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by Angela Sharda
18 March 2019
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The winners of the General Practice Awards 2018 were revealed at an awards ceremony on Friday, 30 November at the Park Plaza Westminster Bridge London hotel.
The awards celebrated their 10th anniversary last year and recognised the hard work and innovation of general practice teams and individuals.
The Women’s Health Initiative of the Year award went to Shere Surgery.
Deputy editor Angela Sharda speaks to Dr Helen Barnes from Shere Surgery and Dispensary winner of the Women’s Health Innovation Team.
This practice includes three GPs with a special interest in women’s health who run a one-stop service for women with gynaecological conditions that fall outside the remit of their usual GP but does not require consultant-led treatment.
How do you feel about winning this award?
Winning this award is a huge achievement. I am very proud of the service we have developed and the award certainly feels like recognition for all the hard work we have put in over the past five years of planning and running the project.
Why do you think the judges picked you as the winner?
The community gynaecology service is a true primary care initiative. It was conceived and developed in primary care and continues to be led by and delivered within primary care.
We have worked incredibly hard to achieve successful integration with our local acute trust, and the support we have from our secondary care colleagues has enabled us to deliver innovative and outstanding care to patients.
Not only is this an integrated primary care-led service, we have also changed it in order to respond to local need – such as cuts to the sexual and reproductive health provision – which has involved training and commitment to ensure the needs of our local population are met.
How did you overcome any challenges that you were presented with on this intiative?
I and the other members of the team (Dr Charlotte Knight and Mrs Cathryn Bovingdon) have all been determined to make the initiative a success. We spent a huge amount of time in discussions with and building relationships with the acute trust. Without their support this would be a very different service, both from a clinical and governance perspective.
We have had support from other stake-holders including our local GP practices, our CCG, our GP federation and our LMC. I think in many ways it was such broad communication, combined with determination, that overcame the challenges.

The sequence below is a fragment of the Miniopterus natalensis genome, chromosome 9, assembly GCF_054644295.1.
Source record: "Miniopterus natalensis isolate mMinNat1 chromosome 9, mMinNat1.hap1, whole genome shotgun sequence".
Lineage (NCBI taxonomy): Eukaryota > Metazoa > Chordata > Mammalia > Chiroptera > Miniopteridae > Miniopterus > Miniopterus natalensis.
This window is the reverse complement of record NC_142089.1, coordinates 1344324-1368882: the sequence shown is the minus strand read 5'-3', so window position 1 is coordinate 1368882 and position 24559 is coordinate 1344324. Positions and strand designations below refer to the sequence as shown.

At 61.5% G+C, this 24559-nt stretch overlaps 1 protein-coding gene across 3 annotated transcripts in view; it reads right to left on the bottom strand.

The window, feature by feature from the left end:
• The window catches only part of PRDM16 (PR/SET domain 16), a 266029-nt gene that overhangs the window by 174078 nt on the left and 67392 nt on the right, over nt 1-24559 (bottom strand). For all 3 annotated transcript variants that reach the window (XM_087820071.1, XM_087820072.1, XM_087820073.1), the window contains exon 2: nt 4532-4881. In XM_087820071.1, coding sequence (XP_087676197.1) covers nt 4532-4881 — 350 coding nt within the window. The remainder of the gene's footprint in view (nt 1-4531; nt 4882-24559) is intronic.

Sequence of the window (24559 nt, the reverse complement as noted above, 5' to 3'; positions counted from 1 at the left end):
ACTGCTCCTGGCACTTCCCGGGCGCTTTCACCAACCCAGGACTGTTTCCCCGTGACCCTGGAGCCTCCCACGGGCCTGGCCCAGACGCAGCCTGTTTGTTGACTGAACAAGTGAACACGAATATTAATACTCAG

Do you think we need more awards to recognise achievement in the NHS?
I think the General Practice Awards are a great opportunity to give recognition and publicity to practices, GPs and initiatives such as ours. This recognition is very important, especially in today’s climate. More awards would offer greater opportunity for recognition.
What would you say motivates you?
I am motivated by the desire to give great patient care and to innovate and evolve services for patients – which improve their experience and their access to care. I am also motivated by the feedback that I get from patients and colleagues. It has been such a joy to set up and deliver this service.
I am very passionate about Women’s Health, and having a positive effect on the lives of our patients is compelling.
How are you leading change in primary care?
Initially by recognising when care can be delivered differently, by improving access (such as community based services) or by providing innovative new models of working (such as one stop clinics). Then by setting out to make that change with a team around me that is motivated by innovation and patient care. I am very fortunate to be part of such a team.
What are you most proud of when it comes to your work?
I am very proud of the relationship we have built with our secondary care colleagues, which has enabled us to continue the service and gain the contract we currently have.
What do you think constitutes great leadership?
I think there are many different qualities which constitute great leadership, and indeed many different styles of leadership. My style of leadership is one of motivation, openess, and clear communication. I think being able to see the potential in others, and the potential in opportunities, is also vital.
What does the NHS most needs from its leaders at the moment?
I think we need leaders who have the drive to see the NHS succeed. Leaders who are honest about what we can and cannot achieve and who recognise the reality of the current resources.
We need transparency and clear communication, and we need commitment to ensuring the future of primary care.
Will the NHS long-term plan benefit NHS leaders achieve goals?
I suppose that depends on what their goals are. I hope the development of primary care networks, and the promise of increased funding for primary care (as set out in the long-term plan), will enable stability and innovation within primary care.
Clearly, however, this is a very new model and many relationships are in their infancy so good leadership and clear direction will be essential.
What changes would you like to see in the primary care sector?
Greater funding, greater equity of services, greater opportunity for innovation and greater stability.
Nominations for the General Practice Awards 2019 will open on 1st April. Visit www.generalpracticeawards.com for more information